Just like that — with no gold watch, no farewell tour, no going out on his own terms — the New York Giants turned the page on quarterback Eli Manning.
The team announced Tuesday that Manning would be benched and that Geno Smith would start, beginning Sunday against the Oakland Raiders.
Manning’s 210 consecutive games-started streak, the longest current run in the NFL at the position, will come to an end. It’s possible he’s played his final snap for the Giants, who made him the No. 1 pick in the 2004 NFL draft.
Manning was a rock for a Giants franchise that saw the highest of highs, winning two Super Bowls (with Manning earning MVP in both), and also had hit some difficult lows, such as when Tom Coughlin was let go. But this low, unceremoniously benching Manning, comes as a pretty big shock.
We’ve known for some time that the Giants were planning sweeping changes this offseason. This was always likely to include changes to the coaching staff, front office and scouting departments as well as key personnel. We now have seen the first big layoff in what will be a series of moves coming down the turnpike.
Head coach Ben McAdoo might have announced the change at QB, but we believe it was made almost certainly with a measure of ownership approval — or should that say, mandate? That’s the tricky part. We reached out to two team sources, and neither would reveal exactly how this Manning benching originated. But based on what we’ve gathered in the hours following the announcement, it is an idea that had been kicked around for some time, at least as a possibility to consider.
Consider it fully considered now.
Manning’s likely final start for the Giants was the Thanksgiving Day loss at Washington in which he had not reached the 100-yard passing mark until the final few throws of the 20-10 game. What an abrupt, awkward end to his career considering that game was days ago. We wonder how long the Giants have known they’d make this change.
Manning clearly wasn’t getting it done at the level to which we’d seen in the past. He hadn’t thrown a TD pass in his final eight quarters. He had struggled with his accuracy in recent games. But clearly Manning wasn’t given any kind of pass for the Giants losing a slew of receivers, including their top three — Odell Beckham, Sterling Shepard and Brandon Marshall — for big chunks of the season.
To one current member of the organization, it’s insane to hold that against Manning. But that source also indicated that the team figured to move on in the offseason anyway, given that Manning had an imminent salary-cap hit approaching $20 million. It’s not an entirely unwieldy number at quarterback, but it’s one that the Giants were unwilling to pay with Manning apparently in the franchise’s rearview window — and with Beckham unsigned long term and making overtures for quarterback-type dollars down the road.
We have no idea if Smith or 2017 third-rounder Davis Webb represent the future for the Giants. But we do know that the team has spent resources already doing major background work on the top quarterbacks for next year’s draft and were in attendance for the USC-UCLA game that featured Josh Rosen and Sam Darnold, both possible top-10 picks next year.
The Giants won’t hesitate now to draft one of them, or another top prospect, if they see something they like. It would take Smith or Webb to blow the Giants away — or the Giants being less than thrilled with the high-draft offerings — for the team not to consider one of them now.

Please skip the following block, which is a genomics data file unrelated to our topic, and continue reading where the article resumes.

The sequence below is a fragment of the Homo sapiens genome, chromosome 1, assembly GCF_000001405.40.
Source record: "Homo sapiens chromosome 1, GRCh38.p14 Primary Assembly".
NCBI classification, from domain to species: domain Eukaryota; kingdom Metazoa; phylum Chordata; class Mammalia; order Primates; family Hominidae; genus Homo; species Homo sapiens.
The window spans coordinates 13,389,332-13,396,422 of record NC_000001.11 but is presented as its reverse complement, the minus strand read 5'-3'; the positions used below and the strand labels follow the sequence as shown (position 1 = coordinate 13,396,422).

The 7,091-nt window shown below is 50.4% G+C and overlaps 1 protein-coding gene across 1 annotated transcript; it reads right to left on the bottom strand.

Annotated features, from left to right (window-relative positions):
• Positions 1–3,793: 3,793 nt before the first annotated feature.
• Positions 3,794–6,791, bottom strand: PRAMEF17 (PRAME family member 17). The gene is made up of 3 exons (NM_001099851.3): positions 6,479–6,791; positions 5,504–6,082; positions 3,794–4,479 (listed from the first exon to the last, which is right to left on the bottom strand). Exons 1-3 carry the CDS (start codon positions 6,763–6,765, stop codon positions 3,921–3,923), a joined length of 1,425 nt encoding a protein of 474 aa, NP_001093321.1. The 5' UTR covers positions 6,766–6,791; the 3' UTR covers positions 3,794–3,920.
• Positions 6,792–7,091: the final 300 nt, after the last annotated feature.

That also factors into the Giants’ thinking of benching Manning now. This was their last road game prior to Week 16, with back-to-back home contests against division rivals in Week 14 and 15, against the Dallas Cowboys and Philadelphia Eagles.
So if the Giants are to assure themselves a position high enough in the draft to land a top QB prospect, they probably felt the need to be picking in the top five, which is where they sit with their 2-9 record. With the flagging Denver Broncos and Indianapolis Colts also possibilities to draft a QB (obviously, with Andrew Luck’s status possibly affecting the Colts’ plans), those teams’ 3-8 marks had to affect the Giants’ thinking.
Additionally, the crosstown New York Jets sit at 4-7 but have dropped five of six games and could end up in a higher draft spot than the Giants. That’s something the franchise would like to avoid, even if either team might have to complete a Mitchell Trubisky-like trade up a spot or two (at the cost of multiple picks) to secure their guy.
The 0-11 Cleveland Browns are the massive favorites to earn the top selection, with the 1-10 San Francisco 49ers the next-most likely. Those are likely the teams picking 1-2, and the 49ers, who made the Trubisky Draft Day swap with the Chicago Bears, would be open for business to slide down a few slots again most likely after they traded for Jimmy Garoppolo, whom they can franchise.
Where Manning lands is subject matter for another day. But what is clear with the Giants is that the franchise is making a hard left turn away from one of their most dutiful soldiers. This move has not sit well with many, and it likely will leave a poor aftertaste for some time. That’s why more moves are coming, with McAdoo, GM Jerry Reese and some high-priced (and underperforming) talent likely to be whacked as well.
Would Jason Pierre-Paul be back at a cap hit of $17.5 million? That feels awfully rich. So do the figures for Dominique Rodgers-Cromartie ($8.5 million) and a few others. Marshall surely is gone. Eli Apple, who has been disciplined for not handling his business well enough for the coaches’ liking, could be on the trade block. Others are sure to be candidates for cutting.
It’s the start of a whole new world for the Giants, and it kicked off in a shocking way. The bloodletting is nowhere near through.